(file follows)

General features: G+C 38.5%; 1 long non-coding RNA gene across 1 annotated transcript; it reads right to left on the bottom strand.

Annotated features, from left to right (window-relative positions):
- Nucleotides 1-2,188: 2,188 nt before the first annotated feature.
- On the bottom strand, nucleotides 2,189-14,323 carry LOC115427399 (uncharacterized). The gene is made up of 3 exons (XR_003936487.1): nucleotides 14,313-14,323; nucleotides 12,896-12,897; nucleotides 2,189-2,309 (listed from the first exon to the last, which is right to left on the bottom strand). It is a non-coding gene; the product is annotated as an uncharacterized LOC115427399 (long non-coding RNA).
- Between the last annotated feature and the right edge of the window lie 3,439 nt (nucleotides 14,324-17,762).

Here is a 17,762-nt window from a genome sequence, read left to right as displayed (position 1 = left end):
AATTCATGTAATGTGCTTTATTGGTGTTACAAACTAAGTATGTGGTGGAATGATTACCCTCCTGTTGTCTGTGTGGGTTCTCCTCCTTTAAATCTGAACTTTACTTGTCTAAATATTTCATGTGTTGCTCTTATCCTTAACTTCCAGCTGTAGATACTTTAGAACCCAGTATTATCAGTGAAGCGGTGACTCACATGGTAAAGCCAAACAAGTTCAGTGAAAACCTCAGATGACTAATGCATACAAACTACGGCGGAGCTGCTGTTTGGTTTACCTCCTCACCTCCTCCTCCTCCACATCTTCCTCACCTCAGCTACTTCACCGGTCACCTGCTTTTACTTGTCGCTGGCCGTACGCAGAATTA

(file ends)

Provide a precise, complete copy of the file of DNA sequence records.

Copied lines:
General features: G+C 38.5%; 1 long non-coding RNA gene across 1 annotated transcript; it reads right to left on the bottom strand.

Annotated features, from left to right (window-relative positions):
- Nucleotides 1-2,188: 2,188 nt before the first annotated feature.
- On the bottom strand, nucleotides 2,189-14,323 carry LOC115427399 (uncharacterized). The gene is made up of 3 exons (XR_003936487.1): nucleotides 14,313-14,323; nucleotides 12,896-12,897; nucleotides 2,189-2,309 (listed from the first exon to the last, which is right to left on the bottom strand). It is a non-coding gene; the product is annotated as an uncharacterized LOC115427399 (long non-coding RNA).
- Between the last annotated feature and the right edge of the window lie 3,439 nt (nucleotides 14,324-17,762).

Here is a 17,762-nt window from a genome sequence, read left to right as displayed (position 1 = left end):
AATTCATGTAATGTGCTTTATTGGTGTTACAAACTAAGTATGTGGTGGAATGATTACCCTCCTGTTGTCTGTGTGGGTTCTCCTCCTTTAAATCTGAACTTTACTTGTCTAAATATTTCATGTGTTGCTCTTATCCTTAACTTCCAGCTGTAGATACTTTAGAACCCAGTATTATCAGTGAAGCGGTGACTCACATGGTAAAGCCAAACAAGTTCAGTGAAAACCTCAGATGACTAATGCATACAAACTACGGCGGAGCTGCTGTTTGGTTTACCTCCTCACCTCCTCCTCCTCCACATCTTCCTCACCTCAGCTACTTCACCGGTCACCTGCTTTTACTTGTCGCTGGCCGTACGCAGAATTA